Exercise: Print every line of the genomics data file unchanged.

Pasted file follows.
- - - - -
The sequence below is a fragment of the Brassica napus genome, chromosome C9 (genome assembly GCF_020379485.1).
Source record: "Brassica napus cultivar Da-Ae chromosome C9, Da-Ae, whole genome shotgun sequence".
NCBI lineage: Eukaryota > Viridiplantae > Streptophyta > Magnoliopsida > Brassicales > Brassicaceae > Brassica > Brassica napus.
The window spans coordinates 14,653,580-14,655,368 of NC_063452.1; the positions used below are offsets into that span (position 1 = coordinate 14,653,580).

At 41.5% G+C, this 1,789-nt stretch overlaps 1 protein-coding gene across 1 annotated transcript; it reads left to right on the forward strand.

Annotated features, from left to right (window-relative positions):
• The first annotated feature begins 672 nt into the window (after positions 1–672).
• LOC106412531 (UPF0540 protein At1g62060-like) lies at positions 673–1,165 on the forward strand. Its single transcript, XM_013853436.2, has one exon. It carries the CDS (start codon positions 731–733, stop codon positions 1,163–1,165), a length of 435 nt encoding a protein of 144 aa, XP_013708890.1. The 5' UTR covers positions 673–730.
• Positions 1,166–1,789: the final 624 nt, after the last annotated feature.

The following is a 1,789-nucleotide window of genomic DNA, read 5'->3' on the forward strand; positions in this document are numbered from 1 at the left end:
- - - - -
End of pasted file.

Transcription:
The sequence below is a fragment of the Brassica napus genome, chromosome C9 (genome assembly GCF_020379485.1).
Source record: "Brassica napus cultivar Da-Ae chromosome C9, Da-Ae, whole genome shotgun sequence".
NCBI lineage: Eukaryota > Viridiplantae > Streptophyta > Magnoliopsida > Brassicales > Brassicaceae > Brassica > Brassica napus.
The window spans coordinates 14,653,580-14,655,368 of NC_063452.1; the positions used below are offsets into that span (position 1 = coordinate 14,653,580).

At 41.5% G+C, this 1,789-nt stretch overlaps 1 protein-coding gene across 1 annotated transcript; it reads left to right on the forward strand.

Annotated features, from left to right (window-relative positions):
• The first annotated feature begins 672 nt into the window (after positions 1–672).
• LOC106412531 (UPF0540 protein At1g62060-like) lies at positions 673–1,165 on the forward strand. Its single transcript, XM_013853436.2, has one exon. It carries the CDS (start codon positions 731–733, stop codon positions 1,163–1,165), a length of 435 nt encoding a protein of 144 aa, XP_013708890.1. The 5' UTR covers positions 673–730.
• Positions 1,166–1,789: the final 624 nt, after the last annotated feature.

The following is a 1,789-nucleotide window of genomic DNA, read 5'->3' on the forward strand; positions in this document are numbered from 1 at the left end: